By her own assessment, Martha Stewart has adapted well to quarantine. The doyenne of the good life, who has split her lockdown time between lush country estates, has launched a TV show and released a cake-tastic cookbook.
And for her latest product, a CBD line with Canadian cannabis giant Canopy Growth, she’s prepared to help everyday folks achieve her trademark level of domestic serenity. (Or at least clean up a few messes).
Stewart, via a social media promotion called “Martha on Demand,” will answer direct messages about home-based disasters like inedible dinners and bowl haircuts. She’ll also dole out vouchers and discounts for her branded gummies, oil drops and capsules that aim to take the edge off consumers’ Covid-related chaos.
“The program is tapping into the calm that Martha’s known for,” said Steven Leung, the brand’s marketing director. “It’s a very literal interpretation of finding your inner Martha.”
Magnet for sports, music and Hollywood
Stewart, a master at building brands in the media and lifestyle arenas, is jumping into a category that’s already rife with boldface names. Former pro athletes like Ricky Williams and Magic Johnson, artists and musicians (Carlos Santana, Tommy Chong) and actors (Kristen Bell, Gwyneth Paltrow) have waded into CBD, either as owner-partners or endorsers.
But star power doesn’t necessarily equal success in a field of some 3,000 CBD brands on the market, industry experts said. (Whoopi & Maya, from Whoopi Goldberg, has come and gone, to name just one flameout).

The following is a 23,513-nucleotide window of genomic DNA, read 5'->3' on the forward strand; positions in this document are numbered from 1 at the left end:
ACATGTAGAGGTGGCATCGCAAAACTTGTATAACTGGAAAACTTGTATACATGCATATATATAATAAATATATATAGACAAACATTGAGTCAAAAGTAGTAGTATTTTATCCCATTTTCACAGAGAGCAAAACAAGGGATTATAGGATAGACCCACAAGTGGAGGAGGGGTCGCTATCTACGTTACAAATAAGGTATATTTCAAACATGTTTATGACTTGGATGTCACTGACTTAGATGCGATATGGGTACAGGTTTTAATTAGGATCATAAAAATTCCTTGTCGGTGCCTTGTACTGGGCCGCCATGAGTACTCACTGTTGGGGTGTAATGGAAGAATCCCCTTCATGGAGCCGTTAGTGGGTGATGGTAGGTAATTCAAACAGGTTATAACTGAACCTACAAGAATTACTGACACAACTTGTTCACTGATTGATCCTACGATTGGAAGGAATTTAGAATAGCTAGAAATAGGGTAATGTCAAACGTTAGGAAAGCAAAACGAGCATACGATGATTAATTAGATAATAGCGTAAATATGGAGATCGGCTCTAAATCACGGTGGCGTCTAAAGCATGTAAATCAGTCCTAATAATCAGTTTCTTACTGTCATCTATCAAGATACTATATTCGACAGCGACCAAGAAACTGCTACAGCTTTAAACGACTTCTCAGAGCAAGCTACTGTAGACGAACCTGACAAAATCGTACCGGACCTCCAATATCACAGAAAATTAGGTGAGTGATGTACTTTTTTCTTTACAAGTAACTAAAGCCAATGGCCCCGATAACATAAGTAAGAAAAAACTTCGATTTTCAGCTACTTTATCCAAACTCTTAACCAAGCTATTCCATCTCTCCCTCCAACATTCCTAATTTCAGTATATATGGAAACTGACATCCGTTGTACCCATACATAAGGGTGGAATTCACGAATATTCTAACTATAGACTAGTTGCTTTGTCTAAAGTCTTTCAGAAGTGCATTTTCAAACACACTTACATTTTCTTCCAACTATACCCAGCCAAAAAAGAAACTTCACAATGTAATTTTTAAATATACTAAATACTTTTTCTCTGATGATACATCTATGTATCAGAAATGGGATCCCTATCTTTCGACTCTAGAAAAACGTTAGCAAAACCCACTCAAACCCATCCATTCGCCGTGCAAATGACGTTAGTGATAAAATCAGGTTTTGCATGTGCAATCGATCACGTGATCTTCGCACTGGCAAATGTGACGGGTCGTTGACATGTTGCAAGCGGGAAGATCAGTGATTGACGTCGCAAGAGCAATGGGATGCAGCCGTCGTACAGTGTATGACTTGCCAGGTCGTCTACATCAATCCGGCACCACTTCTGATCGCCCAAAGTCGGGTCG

“Hiring a celebrity can drive awareness, so it’s viewed as a quick win,” said Bethany Gomez, managing director of research firm Brightfield. “But it’s an expensive deal for brands, and overall the results are fairly mixed.”
CBD makers that align with well-known personalities can give themselves “a headline, a lift in the short term” said Gomez. But these alliances do not necessarily translate into long-term loyalty. “Celebrities haven’t been game-changing for the [CBD] industry.”
None of the top 20 best-selling CBD brands are owned by celebrities, according to Brightfield’s data. Still, a few on that list have occasionally used famous spokesmen (the NFL’s Rob Gronkowski stumped for CBD Medic, for instance).
Canna-curious and CBD newbies
Stewart’s line could make a mark, Gomez said, because it targets an older, more conservative female demo, which tends not to be the bullseye cannabis consumer. Brightfield identifies those middle-age women as “aging ailers” as consumers who turn to CBD for chronic pain relief and general wellbeing.
Having a celebrity spokesperson or owner “is not a failsafe plan in this category by any stretch,” Gomez said. But Stewart may bring in “a largely open consumer group.”
Canopy is counting on it. The conglomerate, with backing from U.S. beverage conglomerate Constellation Brands, is “trying to generate a leadership position in the CBD space” by reaching out to baby boomer women who haven’t yet tried CBD but are already loyal to Stewart.
“We’re inviting this demo that’s curious but on the fence,” he said. “If products have Martha’s blessing, these consumers might just participate.”
Martha in your DMs
There will be a number of marketing programs for Martha Stewart CBD, beginning Wednesday with the social stunt, “Martha on Demand/In Your DMs,” hyped across media channels like Cosmopolitan, The Skimm, Good Housekeeping and Women’s Health.
The first 500 consumers who tag Stewart on Instagram will get a $45 voucher for the products and “bespoke advice” from the guru, with additional fans receiving promo codes for a 25% discount. (Those tips, by the way, will be chosen from about 70 responses that Canopy’s social team has banked from Stewart).